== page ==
Unit 1 Law and Practice

What is the European Council
Heads of state/government set out general political direction and priorities of the EU.
1 of 47
What are the primary source(s) of EU law
2 of 47
Define regulations
A form of secondary legislation directly applicable in all member states
3 of 47
What are directives?
A form of secondary legislation addressed to one or more member states requiring them to amend their national law to meet its broad objectives.
4 of 47
What are treaties?
Primary EU legislation
5 of 47
What are secondary sources of EU Law?
Directives and Regulations
6 of 47
What is the European Parliament?
An elected law-making body with a number of legislative functions.
7 of 47
What is the Council of the European Union?
Ministers from member states' governments with responsibility for the topics to be covered in any particular meeting. It is responsible, together with the European Parliament, for passing the laws of the EU proposed by the EC.
8 of 47
What is the Court of Justice of the European Union?
The highest court in the EU.
9 of 47
Member countries of the EU
Austria, Belgium, Bulgaria, Croatia, Cyprus, Czech R, Denmark, Estonia, Finland, France, Germany, Greece, Hungary, Ireland, Iceland, Latvia, Lithuania, Luxembourg, Malta, Netherlands, Poland, Portugal, Romania, Slovakia, Slovenia, Sp, Sw, UK.
10 of 47
Which is the most senior UK court?
Supreme Court
11 of 47
What is the maximum value of a PI claim in the small claims track?
12 of 47
Does the Supreme Court always have to follow its own decisions?
No, it can depart from them as it feels necessary.
13 of 47
What level of costs would be dealt with on the multi-track?
Claims in excess of £25,000.
14 of 47
Which court would hear appeals from the Crown Court?
Criminal Division of the Court of Appeal.
15 of 47
Which court deals with family breakdown, divorce and children matters?
The Family Court
16 of 47
Where would summary only offences be tried?
The Magistrates' Court
17 of 47
What types of case does the High Court hear?
Civil cases
18 of 47
What value do claims on the fast track have?
Claims over £10,000 not exceeding £25,000
19 of 47
What is the legislative?
20 of 47
What is the executive?
The Government.
21 of 47
What are the organs of government?
Legislative, executive and judiciary.
22 of 47
What happens at the first reading of a bill?
The clerk will read out the title.
23 of 47
Describe the second reading of a bill.
The bill is debated in parliament. The bill is then sent to committee.
24 of 47
What stage directly follows the second reading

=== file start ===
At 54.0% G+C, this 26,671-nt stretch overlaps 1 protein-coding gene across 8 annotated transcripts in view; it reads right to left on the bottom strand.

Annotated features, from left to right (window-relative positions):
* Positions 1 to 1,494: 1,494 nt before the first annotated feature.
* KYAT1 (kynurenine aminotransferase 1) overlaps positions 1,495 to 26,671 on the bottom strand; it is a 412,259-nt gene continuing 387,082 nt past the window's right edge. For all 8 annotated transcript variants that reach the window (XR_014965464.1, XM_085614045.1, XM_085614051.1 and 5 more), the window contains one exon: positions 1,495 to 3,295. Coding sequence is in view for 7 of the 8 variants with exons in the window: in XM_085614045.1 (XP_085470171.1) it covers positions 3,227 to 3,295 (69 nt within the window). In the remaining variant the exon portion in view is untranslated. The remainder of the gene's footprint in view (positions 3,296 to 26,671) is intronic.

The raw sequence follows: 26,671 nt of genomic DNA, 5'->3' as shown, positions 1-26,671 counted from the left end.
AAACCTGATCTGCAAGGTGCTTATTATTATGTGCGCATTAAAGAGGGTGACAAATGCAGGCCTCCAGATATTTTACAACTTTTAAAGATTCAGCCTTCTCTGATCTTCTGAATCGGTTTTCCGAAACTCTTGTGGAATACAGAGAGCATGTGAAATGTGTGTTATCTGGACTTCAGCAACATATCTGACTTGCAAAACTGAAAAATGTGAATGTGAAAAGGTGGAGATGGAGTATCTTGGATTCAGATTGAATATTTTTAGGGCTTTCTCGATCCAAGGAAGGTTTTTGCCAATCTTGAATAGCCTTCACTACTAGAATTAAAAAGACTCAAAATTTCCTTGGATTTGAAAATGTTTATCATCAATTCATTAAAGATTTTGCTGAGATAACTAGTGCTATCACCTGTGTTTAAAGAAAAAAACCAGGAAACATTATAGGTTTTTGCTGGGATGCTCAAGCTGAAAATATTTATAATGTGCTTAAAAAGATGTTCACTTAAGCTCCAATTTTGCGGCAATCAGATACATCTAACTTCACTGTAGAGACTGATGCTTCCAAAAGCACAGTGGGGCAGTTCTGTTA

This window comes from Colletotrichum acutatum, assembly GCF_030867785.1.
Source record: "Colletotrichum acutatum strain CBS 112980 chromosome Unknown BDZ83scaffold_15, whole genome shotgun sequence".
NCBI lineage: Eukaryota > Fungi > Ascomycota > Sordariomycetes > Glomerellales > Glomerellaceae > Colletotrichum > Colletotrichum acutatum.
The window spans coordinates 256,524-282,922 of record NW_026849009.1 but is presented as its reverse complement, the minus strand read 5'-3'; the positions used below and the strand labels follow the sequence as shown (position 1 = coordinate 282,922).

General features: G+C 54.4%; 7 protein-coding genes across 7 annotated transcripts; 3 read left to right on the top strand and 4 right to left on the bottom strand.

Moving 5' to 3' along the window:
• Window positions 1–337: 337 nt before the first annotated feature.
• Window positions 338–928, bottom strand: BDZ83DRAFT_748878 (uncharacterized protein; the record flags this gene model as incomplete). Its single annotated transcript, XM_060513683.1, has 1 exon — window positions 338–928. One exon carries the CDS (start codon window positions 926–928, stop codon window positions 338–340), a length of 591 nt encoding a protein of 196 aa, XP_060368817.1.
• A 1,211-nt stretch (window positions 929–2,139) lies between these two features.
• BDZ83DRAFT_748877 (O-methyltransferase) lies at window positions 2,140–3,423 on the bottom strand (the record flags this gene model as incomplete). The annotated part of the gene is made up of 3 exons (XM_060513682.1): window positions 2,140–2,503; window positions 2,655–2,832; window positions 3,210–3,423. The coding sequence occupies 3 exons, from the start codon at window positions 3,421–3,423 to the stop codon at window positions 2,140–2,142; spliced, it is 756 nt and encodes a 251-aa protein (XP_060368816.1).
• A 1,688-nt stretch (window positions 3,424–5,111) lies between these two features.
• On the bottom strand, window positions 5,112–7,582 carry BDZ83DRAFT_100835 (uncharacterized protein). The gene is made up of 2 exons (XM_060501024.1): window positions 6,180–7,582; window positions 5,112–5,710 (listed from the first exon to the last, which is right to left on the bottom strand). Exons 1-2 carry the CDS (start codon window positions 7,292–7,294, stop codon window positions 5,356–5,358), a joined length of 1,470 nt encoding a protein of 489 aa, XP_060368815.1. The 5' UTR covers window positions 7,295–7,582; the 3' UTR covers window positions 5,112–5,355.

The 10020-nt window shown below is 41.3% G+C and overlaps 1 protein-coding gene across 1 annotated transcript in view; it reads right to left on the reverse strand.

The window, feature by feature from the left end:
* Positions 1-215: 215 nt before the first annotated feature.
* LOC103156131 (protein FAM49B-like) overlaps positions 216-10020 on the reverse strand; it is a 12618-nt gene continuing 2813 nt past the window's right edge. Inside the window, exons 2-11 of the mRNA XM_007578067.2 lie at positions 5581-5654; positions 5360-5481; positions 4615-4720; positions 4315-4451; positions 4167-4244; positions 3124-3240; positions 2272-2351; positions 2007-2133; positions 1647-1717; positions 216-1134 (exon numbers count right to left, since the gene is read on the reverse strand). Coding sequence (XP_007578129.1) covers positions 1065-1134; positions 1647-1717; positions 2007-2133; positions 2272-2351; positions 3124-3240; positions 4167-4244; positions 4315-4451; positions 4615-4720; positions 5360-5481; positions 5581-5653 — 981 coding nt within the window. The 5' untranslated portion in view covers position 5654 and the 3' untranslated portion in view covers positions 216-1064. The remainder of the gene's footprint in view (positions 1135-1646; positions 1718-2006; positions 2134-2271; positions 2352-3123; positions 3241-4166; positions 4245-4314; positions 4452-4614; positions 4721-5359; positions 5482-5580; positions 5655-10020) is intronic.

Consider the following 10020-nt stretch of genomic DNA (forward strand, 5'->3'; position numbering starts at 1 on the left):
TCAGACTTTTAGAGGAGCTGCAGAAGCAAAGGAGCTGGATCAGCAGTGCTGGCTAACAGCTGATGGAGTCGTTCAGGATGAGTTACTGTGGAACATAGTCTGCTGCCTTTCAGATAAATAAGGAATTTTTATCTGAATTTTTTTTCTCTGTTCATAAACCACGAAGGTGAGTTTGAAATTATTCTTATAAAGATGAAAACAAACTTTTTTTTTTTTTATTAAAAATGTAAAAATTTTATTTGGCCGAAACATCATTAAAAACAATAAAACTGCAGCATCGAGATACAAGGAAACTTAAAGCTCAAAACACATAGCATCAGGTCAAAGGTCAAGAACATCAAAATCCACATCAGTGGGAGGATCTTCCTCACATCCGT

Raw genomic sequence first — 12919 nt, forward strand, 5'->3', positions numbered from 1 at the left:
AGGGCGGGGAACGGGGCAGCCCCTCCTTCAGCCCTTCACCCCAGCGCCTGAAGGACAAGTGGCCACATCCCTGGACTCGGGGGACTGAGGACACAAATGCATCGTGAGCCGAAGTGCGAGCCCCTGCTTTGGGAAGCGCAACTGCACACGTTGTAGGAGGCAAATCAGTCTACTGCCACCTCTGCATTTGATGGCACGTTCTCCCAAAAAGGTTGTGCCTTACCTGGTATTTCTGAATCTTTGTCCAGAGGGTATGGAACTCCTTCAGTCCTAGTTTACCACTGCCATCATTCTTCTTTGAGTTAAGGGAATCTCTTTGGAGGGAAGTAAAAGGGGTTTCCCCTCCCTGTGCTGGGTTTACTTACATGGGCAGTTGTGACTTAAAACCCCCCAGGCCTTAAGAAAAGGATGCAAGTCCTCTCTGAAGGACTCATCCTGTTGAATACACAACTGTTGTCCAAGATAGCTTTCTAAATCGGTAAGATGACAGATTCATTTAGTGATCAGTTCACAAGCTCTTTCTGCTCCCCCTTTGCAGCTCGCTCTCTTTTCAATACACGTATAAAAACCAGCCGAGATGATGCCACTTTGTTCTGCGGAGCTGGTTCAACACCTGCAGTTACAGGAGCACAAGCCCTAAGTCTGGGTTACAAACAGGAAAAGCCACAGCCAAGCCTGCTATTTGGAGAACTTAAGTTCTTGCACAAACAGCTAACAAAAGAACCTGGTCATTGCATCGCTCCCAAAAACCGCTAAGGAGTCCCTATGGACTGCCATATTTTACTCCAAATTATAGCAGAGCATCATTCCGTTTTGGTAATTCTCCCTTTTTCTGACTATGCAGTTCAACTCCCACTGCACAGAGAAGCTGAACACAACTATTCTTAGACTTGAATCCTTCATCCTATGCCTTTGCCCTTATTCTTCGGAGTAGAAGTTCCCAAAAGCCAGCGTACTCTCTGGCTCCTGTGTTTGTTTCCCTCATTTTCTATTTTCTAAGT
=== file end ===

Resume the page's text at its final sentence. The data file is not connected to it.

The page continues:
The committee stage.
25 of 47
What happens at committee stage?
The bill is examined in detail by a committee of the whole house or a public bills committee.
26 of 47
How many stages does the bill go through in each house?
First Reading, Second Reading, Committee stage, Third reading.
27 of 47
What happens in the third reading?
The bill is returned to Parliament.
28 of 47
What is the amendment stage?
Amendments from the House of Lords (or House of Commons depending where the bill originated) are discussed and considered.
29 of 47
What is the name of the process whereby the Queen's consent is given?
Royal Assent.
30 of 47
What are private bills?
A bill which proposes new law which affects a limited geographical area/limited group of people.
31 of 47
What is a hybrid bill?
A public bill with private bill characteristics.
32 of 47
What is primary legislation?
Acts of Parliament.
33 of 47
What is a white paper?
A document published by Government after consultation with proposals for new law.
34 of 47
What is the name of the politically independent organisation established under the Law Commission Act 1965 which reviews and reforms law?
The Law Commission
35 of 47
What are bye-laws
Secondary legislation passed by local councils that relate to a specific area.
36 of 47
Define ultra vires
Beyond its/his/her powers.
37 of 47
What is a persuasive precedent?
A decision of the court which later courts may choose to follow but are not bound by.
38 of 47
What is obiter dicta
Statements made by a judge which are not binding but may be persuasive.
39 of 47
What is stare decisis
To stand by decided matters to achieve fairness - later cases with similar facts should be decided in accordance with the earlier cases.
40 of 47
What is conciliation?
A conciliator will listen to both parties to the dispute and can propose compromises and agreements.
41 of 47
Define arbitration.
ADR where an arbitrator hears a dispute and imposes a final decision.
42 of 47
Can a mediator impose a binding settlement?
43 of 47
Name the First Tier Tribunals
General regulatory; Health, education and social care; Immigration and asylum; Property; Social entitlement; Tax; War Pensions and Armed Forces.
44 of 47
Name the Upper Tribunal Chambers
Administrative appeal; Immigration and Asylum; Land and Tax and Chancery.
45 of 47
What are Orders in Council?
Orders made when normal statutory instruments would be inappropriate.
46 of 47
Name the four types of equitable remedies.
Injunction, recission, rectification, specific performance.
47 of 47

Other cards in this set

Card 2


What are the primary source(s) of EU law



Card 3


Define regulations


Preview of the front of card 3

Card 4


What are directives?


Preview of the front of card 4

Card 5


What are treaties?


Preview of the front of card 5
View more cards


No comments have yet been made

Similar Law resources:

See all Law resources »See all Parliamentary law making resources »